Last week Alex Quigley wrote an excellent blog on curriculum development. Alex offers a word of caution to school leaders who are frantically looking to develop their curriculum, in response to OFSTED’s renewed focus:
“A handy short-cut is to consider all of our curriculum changes through the lens of a harried full-time teacher who is snatching at hard-earned windows of time in the corners of their full timetable. It rightly grounds our ambitions in the messiness of real classrooms of tired, hustling teachers.
If we don’t face head-on the significant challenge of teacher development, then our exciting curriculum debates and plans will come to nought.
Slowly, quietly, the majority of teachers in schools will close their classroom door and slip back into doing it as they always have done. Our best intent will simply wilt in the white-hot crucible of the classroom. “
He’s right. Leaders can be mapping out the most rigorous, brilliantly sequenced and superbly coherent curriculum imaginable, but if the implementation of this isn’t aligned with a well thought out and comprehensive programme of CPD to support teachers, to quote Alex, ‘it will come to nought’. The importance of planning a programme of CPD when implementing change is discussed in detail in the EEF Implementation Guide .
This is something we have been mindful of here at Durrington, as we look at reviewing our curriculum (more on this here).
Sharing Curriculum Intent
Once a fortnight, subject teams meet for a ‘Subject Planning & Development Session’ (SPDS). The idea here is for curriculum teams to discuss ‘What are we teaching over the next fortnight and how do we teach it well?’ When these sessions are used effectively, they are a great opportunity to ensure that everybody is on the same page in terms of curriculum intent. For example, there will be discussions around:
- Clarifying and agreeing exactly which aspects of the curriculum will be delivered over the next fortnight.
- Discussing the previous curriculum content that this this links to, so all teachers are exploiting this prior knowledge and students are encouraged to do so as well.
- Discussing how the knowledge taught over the next fortnight will prepare students for future curriculum topics.
- Ensuring that this part of the curriculum is taught as intended e.g. the key learning points are clearly understood; it’s rigorous in terms of high challenge; possible misconceptions that might occur are shared; key vocabulary and how to explicitly teach it is agreed.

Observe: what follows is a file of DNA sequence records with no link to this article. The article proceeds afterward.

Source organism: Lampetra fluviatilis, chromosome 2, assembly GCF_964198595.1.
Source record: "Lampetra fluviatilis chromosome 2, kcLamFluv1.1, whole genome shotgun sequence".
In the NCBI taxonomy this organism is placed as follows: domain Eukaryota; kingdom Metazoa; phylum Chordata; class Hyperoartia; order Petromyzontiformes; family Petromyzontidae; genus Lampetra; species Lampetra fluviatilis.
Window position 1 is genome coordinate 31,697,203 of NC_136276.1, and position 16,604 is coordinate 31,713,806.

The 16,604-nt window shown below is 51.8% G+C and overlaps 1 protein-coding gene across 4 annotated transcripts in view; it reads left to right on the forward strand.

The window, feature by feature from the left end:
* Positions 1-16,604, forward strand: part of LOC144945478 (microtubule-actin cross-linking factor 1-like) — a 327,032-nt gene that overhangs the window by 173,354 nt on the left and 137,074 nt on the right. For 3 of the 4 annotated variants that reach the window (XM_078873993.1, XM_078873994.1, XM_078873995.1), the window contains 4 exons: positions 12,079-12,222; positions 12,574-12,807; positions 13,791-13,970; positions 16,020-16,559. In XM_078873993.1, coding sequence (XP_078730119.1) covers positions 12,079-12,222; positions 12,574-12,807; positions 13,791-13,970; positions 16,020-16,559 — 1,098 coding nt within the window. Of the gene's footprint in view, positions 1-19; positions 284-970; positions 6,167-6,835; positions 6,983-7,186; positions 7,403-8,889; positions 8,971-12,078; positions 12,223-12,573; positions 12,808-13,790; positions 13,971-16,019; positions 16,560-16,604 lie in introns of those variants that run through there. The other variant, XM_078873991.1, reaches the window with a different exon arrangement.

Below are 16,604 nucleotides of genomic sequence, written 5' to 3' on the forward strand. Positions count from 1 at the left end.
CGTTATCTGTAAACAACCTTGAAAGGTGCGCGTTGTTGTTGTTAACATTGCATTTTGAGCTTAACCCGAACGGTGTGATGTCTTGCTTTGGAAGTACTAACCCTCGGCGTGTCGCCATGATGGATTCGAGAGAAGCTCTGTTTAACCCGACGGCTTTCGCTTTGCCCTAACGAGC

- Teaching resources are discussed and shared.
- Ensuring that all teachers in the team have strong subject knowledge in this topic, in order to teach it effectively. Filling any knowledge gaps if necessary.
- Using expertise from within the team to discuss how to teach it really well e.g. rich questions to ask; effective modelling strategies; opportunities to develop metacognition.
Ensuring Consistent Curriculum Implementation
Having discussed and agreed these points at the fortnightly SPDS, Curriculum Leaders will then visit lessons over the next fortnight (as often as is possible). They will use this as an opportunity to monitor that the curriculum is being implemented with fidelity by all teachers – as agreed by the whole team at the SPDS e.g. is the level of challenge right? Is the key vocabulary being explicitly taught? Are the key learning points being emphasised? Are the most effective, evidence-informed teaching approaches being used effectively? Are links to other parts of the curriculum being exploited?
This allows them to:
- Share examples of effective practice that they see with the rest of the team. This is usually done at the next SPDS or as ‘bright spots’ in their weekly e-bulletin.
- Plan follow-up coaching with any teachers who would benefit from some further and more personalised CPD.
- Inform what might need to be covered at the next SPDS.
- Review the curriculum in an ongoing and ‘live’ way.
This seems to be working well as a cyclical model of CPD because it aligns with what the research evidence says about effective CPD. It is:
- Sustained – it happens on an ongoing fortnightly cycle.
- Subject Specific – it is carried out by subject teams.
- Focused – it relates to what they will be teaching over the next fortnight.
- Evidence informed – during the SPDS, teachers are discussing evidence informed teaching approaches.
Curriculum development and teacher development need to be closely aligned, sustained and cyclical. This is necessary because real and authentic curriculum development, that results in change in the classroom, is a long term endeavour – but a very worthy one. This is why it deserves our time, care and attention.
Shaun Allison is Head of School Improvement at Durrington Multi-Academy Trust. He is also Director of Research School for Durrington Research School and will be delivering training on ‘Evidence informed approach to curriculum, teaching and assessment’, ‘Making Every Lesson Count’ and ‘An evidence informed approach to improving science teaching’.